Designed by Quadrangle, 80 Atlantic Avenue in Toronto is Ontario’s first mass timber commercial building in over a hundred years.
The 8361-m2 (90,000-sf), five-storey building completes a courtyard with 60 Atlantic (also realized by Quadrangle) to create a paired commercial development. The building harmonizes with the Liberty Village neighbourhood, noted for its converted factories and warehouses.
The 80 Atlantic building seeks to bring back all the features people love about historic brick and beam workplaces: the open, spacious layout, generous ceiling heights, and the warm look and feel and even smell that are known to have a positive impact on human well-being. Gone, however, are the dust, the draughts, the poor acoustics, energy inefficiency, and obtrusively placed pipes and cables, Quadrangle said.
At 80 Atlantic, an engineered floor plenum integrates the mechanical, electrical, and telecommunications systems and tucks these out of view beneath tenants’ feet. HVAC ducts in the plenum keep the air moving and temperatures comfortable. Wiring runs from floor to ceiling in channels concealed inside the ‘huggable’ columns. Unobscured by ducts or bulkheads, the natural wood columns and ceilings are on display throughout.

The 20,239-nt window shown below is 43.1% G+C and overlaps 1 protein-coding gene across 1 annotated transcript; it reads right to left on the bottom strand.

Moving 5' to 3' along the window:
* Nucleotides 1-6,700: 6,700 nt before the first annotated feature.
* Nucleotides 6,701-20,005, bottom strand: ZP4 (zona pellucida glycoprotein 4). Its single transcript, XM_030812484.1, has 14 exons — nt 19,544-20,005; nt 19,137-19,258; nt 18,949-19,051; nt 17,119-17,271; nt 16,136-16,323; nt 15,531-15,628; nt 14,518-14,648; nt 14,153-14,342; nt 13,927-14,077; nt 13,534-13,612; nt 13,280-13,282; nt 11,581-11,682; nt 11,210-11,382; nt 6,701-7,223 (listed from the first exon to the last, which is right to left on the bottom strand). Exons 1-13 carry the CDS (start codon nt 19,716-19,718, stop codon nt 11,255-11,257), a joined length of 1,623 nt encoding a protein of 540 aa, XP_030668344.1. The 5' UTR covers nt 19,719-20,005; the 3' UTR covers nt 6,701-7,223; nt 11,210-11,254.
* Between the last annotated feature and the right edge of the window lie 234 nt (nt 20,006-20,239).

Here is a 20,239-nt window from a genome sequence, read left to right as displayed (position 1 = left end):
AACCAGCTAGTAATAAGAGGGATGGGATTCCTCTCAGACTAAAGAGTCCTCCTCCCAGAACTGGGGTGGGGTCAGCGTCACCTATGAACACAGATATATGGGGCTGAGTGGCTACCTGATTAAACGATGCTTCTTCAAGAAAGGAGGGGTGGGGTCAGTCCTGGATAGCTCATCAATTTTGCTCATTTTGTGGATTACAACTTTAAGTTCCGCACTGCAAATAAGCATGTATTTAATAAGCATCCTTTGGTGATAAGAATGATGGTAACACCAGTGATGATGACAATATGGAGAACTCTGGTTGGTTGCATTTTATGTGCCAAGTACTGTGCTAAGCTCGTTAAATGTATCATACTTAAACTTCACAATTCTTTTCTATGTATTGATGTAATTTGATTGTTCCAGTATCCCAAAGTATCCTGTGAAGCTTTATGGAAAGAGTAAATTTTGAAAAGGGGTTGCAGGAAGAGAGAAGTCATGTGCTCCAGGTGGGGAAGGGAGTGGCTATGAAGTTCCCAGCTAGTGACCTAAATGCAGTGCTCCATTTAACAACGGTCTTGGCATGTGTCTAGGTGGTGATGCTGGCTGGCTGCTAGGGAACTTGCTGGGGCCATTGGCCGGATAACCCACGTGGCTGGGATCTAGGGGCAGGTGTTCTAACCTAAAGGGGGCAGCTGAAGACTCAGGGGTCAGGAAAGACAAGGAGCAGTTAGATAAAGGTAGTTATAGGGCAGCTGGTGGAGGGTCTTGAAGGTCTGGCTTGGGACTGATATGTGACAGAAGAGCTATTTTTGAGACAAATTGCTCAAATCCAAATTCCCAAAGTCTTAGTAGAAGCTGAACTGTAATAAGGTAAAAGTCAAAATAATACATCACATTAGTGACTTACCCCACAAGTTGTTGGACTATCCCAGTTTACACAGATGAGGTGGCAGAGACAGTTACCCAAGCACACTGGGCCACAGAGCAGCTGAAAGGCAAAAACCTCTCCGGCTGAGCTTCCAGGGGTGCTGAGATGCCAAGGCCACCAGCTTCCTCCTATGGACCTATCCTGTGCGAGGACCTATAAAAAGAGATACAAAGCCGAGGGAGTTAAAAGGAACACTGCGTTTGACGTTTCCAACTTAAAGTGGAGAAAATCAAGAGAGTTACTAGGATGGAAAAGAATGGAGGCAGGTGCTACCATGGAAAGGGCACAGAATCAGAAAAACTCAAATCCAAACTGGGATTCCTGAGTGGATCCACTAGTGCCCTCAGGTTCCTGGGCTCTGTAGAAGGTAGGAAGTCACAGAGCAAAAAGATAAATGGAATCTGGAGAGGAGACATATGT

In 80 Atlantic, a south-facing curtain wall provides unobstructed views of the timber interiors while bathing the interiors with daylight. The other three façades are constructed of well-insulated porcelain rain screen panels that respond to the masonry punched-window context of the area and use high-quality operable windows to provide users with more control over their environment.
To integrate the building with its surroundings, Quadrangle conceived of 80 Atlantic as a dialogue with 60 Atlantic with glazed façades mirroring the opposite structure across a shared sunken courtyard. The dialogue extends through the materiality—from the raw Corten steel of 60’s vertical circulation blocks to the refined copper facing for the elevator core at 80 Atlantic and the buff brick of 60 Atlantic and the complementary toned panels at 80 Atlantic. The 80 Atlantic building also pulls back from 60 Atlantic at its southwest corner to allow the heritage façade to remain exposed.
Users enter 80 Atlantic through the courtyard by following a path flanked with plantings down to the lobby entrance, which is sunk below grade and has a soaring double-height wood-lined ceiling. The first level is concrete instead of timber because of the larger floor spans required and necessary separation between office and retail use. The upper floors are composed of glue-laminated (glulam) beams and columns, on which are installed nail-laminated timber (NLT) floor decking panels. The floors have an acoustic layer that includes a lightweight concrete topping to minimize deflections in the floor and to provide an even surface.